• Replacing a company pension plan with a union sponsored plan and a defined contribution plan.
• Protecting jobs by contracting in rather than contracting out the work of editors as has been done at The Globe and Mail, Toronto Star and Postmedia.
We have the highest wages and largest newsroom in Atlantic Canada. This will continue, but new employees would be paid less than the current union salaries which exceed $80,000 at the top end.
We are a fair employer, one that is enshrining all the protections of the Human Rights Act in a new contract.
The collective bargaining process is often difficult but we hope to emerge with an agreement that will be sustainable, strengthen the newspaper and protect jobs in the long term.
Thank you for your patronage.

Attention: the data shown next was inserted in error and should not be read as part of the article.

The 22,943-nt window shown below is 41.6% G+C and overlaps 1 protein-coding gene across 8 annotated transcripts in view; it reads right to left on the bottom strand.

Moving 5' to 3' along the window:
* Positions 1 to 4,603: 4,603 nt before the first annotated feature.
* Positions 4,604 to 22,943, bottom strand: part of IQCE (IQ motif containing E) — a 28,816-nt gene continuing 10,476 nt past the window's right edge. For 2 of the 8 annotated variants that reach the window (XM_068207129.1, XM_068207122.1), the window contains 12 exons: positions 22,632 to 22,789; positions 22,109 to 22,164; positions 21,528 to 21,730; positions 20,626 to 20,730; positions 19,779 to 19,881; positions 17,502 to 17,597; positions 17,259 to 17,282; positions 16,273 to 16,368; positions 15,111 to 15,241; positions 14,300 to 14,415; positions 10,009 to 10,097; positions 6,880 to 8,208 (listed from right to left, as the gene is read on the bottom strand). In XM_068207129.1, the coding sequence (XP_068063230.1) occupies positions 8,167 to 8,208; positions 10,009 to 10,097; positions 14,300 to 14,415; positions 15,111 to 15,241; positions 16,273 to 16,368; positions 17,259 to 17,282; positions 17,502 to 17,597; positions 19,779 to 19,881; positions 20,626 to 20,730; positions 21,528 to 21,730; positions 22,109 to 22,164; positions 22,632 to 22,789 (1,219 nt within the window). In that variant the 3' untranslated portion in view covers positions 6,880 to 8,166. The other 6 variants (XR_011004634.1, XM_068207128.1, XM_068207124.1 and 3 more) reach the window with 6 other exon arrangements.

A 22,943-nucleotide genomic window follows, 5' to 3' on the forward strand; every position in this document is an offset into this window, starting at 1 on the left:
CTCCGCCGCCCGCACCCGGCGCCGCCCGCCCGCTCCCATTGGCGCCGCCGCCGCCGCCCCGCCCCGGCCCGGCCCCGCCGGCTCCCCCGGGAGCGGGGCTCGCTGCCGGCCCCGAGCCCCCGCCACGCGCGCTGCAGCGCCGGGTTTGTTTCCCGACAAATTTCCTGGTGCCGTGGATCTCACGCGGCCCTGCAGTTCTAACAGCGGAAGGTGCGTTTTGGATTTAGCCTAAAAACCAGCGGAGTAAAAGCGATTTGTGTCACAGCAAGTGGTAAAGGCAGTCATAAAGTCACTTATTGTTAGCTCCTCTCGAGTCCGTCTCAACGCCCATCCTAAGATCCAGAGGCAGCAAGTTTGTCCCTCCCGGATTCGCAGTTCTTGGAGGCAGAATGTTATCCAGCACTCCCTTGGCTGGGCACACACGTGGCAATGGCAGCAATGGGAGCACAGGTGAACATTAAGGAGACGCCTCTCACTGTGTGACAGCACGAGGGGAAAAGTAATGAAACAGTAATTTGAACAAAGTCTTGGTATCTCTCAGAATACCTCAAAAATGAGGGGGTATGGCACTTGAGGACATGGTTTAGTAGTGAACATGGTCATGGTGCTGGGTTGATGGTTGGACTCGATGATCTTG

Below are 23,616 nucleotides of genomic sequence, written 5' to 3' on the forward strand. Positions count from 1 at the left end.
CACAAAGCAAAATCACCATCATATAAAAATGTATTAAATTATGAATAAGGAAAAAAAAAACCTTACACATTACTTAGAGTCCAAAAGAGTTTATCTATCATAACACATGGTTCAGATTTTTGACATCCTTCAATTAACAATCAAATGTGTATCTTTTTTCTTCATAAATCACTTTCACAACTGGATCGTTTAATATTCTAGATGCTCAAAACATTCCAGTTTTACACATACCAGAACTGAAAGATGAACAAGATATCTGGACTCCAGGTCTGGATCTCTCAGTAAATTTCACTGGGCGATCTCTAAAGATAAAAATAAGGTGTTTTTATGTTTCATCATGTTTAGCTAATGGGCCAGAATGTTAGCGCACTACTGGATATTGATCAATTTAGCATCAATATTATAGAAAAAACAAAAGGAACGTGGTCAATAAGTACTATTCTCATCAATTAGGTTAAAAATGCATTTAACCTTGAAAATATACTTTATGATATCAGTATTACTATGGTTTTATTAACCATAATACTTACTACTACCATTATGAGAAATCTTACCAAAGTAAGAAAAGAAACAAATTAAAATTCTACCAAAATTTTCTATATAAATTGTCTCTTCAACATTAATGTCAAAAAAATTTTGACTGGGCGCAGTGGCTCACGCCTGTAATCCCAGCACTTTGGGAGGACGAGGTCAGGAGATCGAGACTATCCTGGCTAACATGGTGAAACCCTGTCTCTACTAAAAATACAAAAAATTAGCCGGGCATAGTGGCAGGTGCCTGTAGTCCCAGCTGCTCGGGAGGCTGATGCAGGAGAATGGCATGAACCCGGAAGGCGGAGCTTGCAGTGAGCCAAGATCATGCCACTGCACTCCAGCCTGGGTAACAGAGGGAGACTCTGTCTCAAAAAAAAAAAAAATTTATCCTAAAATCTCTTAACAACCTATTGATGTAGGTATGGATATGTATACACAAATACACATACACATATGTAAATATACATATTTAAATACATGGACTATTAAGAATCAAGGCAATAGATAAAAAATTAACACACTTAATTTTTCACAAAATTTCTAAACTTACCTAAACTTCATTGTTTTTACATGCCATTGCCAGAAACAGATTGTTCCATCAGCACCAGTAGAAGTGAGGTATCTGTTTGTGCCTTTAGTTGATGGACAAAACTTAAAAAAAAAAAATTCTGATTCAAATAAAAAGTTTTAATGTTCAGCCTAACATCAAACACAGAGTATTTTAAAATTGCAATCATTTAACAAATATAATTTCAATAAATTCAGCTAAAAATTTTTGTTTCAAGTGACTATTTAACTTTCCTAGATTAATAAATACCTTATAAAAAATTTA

President and CEO
The Chronicle Herald
We reported on the Halifax Typographical Union’s concerns about a lockout a couple of weeks back, and we hope to speak with both management and union officials in the days ahead.
It’s interesting to note that Lever doesn’t address the union’s concern that management plans to “eliminate the contract clause that says: “The company at all times recognizes the principle of equal pay for equal work for male and female employees,” except to say that they plan to respect the Human Rights Act. Seems to me that these are two contradictory points.
Also note that Lever says that new hires will be paid less, but gives no indication what a starting salary would be noting only that the highest-paid staff exceed $80k. How many staffers are receiving that amount? Lever doesn’t say.
2. Shit that pisses Tim off (Part 2)
As promised on New Year’s Eve, here is the second part of my curated list of stuff that rankles our editor: